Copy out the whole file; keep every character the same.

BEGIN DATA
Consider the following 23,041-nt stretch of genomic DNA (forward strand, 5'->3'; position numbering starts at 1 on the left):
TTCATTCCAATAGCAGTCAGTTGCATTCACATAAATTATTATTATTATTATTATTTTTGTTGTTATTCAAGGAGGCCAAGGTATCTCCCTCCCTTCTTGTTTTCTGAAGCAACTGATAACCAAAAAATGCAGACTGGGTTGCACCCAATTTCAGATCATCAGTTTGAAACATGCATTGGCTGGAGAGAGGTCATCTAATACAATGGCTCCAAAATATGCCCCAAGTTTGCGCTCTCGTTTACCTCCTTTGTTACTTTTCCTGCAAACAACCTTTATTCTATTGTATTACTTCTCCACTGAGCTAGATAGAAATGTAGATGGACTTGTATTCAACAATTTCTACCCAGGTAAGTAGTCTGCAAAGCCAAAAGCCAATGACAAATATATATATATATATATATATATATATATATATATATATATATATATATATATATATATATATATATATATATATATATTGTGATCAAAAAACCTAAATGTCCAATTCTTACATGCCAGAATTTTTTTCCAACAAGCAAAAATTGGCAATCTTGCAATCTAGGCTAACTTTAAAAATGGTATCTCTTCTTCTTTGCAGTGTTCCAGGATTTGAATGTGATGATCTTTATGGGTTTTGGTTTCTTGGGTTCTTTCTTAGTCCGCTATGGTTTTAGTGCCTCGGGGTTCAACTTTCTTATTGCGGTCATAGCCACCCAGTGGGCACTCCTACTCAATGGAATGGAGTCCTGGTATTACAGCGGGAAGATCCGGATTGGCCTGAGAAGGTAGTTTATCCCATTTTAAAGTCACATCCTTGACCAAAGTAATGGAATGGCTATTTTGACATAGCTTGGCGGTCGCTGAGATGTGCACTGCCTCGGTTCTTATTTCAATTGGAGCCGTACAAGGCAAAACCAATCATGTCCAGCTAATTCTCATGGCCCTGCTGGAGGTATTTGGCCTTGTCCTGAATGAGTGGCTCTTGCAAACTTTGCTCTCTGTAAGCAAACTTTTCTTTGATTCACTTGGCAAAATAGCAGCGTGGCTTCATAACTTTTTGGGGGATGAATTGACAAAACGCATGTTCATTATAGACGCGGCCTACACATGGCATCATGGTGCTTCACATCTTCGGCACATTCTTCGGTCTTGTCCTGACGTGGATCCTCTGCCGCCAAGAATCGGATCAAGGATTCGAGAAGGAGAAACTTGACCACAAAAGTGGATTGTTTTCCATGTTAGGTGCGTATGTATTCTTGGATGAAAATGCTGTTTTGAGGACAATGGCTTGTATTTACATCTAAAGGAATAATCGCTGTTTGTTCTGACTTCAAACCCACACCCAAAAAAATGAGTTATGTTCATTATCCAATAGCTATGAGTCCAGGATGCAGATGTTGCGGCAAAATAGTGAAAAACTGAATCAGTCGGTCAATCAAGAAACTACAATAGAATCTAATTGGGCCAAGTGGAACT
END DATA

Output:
Consider the following 23,041-nt stretch of genomic DNA (forward strand, 5'->3'; position numbering starts at 1 on the left):
TTCATTCCAATAGCAGTCAGTTGCATTCACATAAATTATTATTATTATTATTATTTTTGTTGTTATTCAAGGAGGCCAAGGTATCTCCCTCCCTTCTTGTTTTCTGAAGCAACTGATAACCAAAAAATGCAGACTGGGTTGCACCCAATTTCAGATCATCAGTTTGAAACATGCATTGGCTGGAGAGAGGTCATCTAATACAATGGCTCCAAAATATGCCCCAAGTTTGCGCTCTCGTTTACCTCCTTTGTTACTTTTCCTGCAAACAACCTTTATTCTATTGTATTACTTCTCCACTGAGCTAGATAGAAATGTAGATGGACTTGTATTCAACAATTTCTACCCAGGTAAGTAGTCTGCAAAGCCAAAAGCCAATGACAAATATATATATATATATATATATATATATATATATATATATATATATATATATATATATATATATATATATATATATATATTGTGATCAAAAAACCTAAATGTCCAATTCTTACATGCCAGAATTTTTTTCCAACAAGCAAAAATTGGCAATCTTGCAATCTAGGCTAACTTTAAAAATGGTATCTCTTCTTCTTTGCAGTGTTCCAGGATTTGAATGTGATGATCTTTATGGGTTTTGGTTTCTTGGGTTCTTTCTTAGTCCGCTATGGTTTTAGTGCCTCGGGGTTCAACTTTCTTATTGCGGTCATAGCCACCCAGTGGGCACTCCTACTCAATGGAATGGAGTCCTGGTATTACAGCGGGAAGATCCGGATTGGCCTGAGAAGGTAGTTTATCCCATTTTAAAGTCACATCCTTGACCAAAGTAATGGAATGGCTATTTTGACATAGCTTGGCGGTCGCTGAGATGTGCACTGCCTCGGTTCTTATTTCAATTGGAGCCGTACAAGGCAAAACCAATCATGTCCAGCTAATTCTCATGGCCCTGCTGGAGGTATTTGGCCTTGTCCTGAATGAGTGGCTCTTGCAAACTTTGCTCTCTGTAAGCAAACTTTTCTTTGATTCACTTGGCAAAATAGCAGCGTGGCTTCATAACTTTTTGGGGGATGAATTGACAAAACGCATGTTCATTATAGACGCGGCCTACACATGGCATCATGGTGCTTCACATCTTCGGCACATTCTTCGGTCTTGTCCTGACGTGGATCCTCTGCCGCCAAGAATCGGATCAAGGATTCGAGAAGGAGAAACTTGACCACAAAAGTGGATTGTTTTCCATGTTAGGTGCGTATGTATTCTTGGATGAAAATGCTGTTTTGAGGACAATGGCTTGTATTTACATCTAAAGGAATAATCGCTGTTTGTTCTGACTTCAAACCCACACCCAAAAAAATGAGTTATGTTCATTATCCAATAGCTATGAGTCCAGGATGCAGATGTTGCGGCAAAATAGTGAAAAACTGAATCAGTCGGTCAATCAAGAAACTACAATAGAATCTAATTGGGCCAAGTGGAACT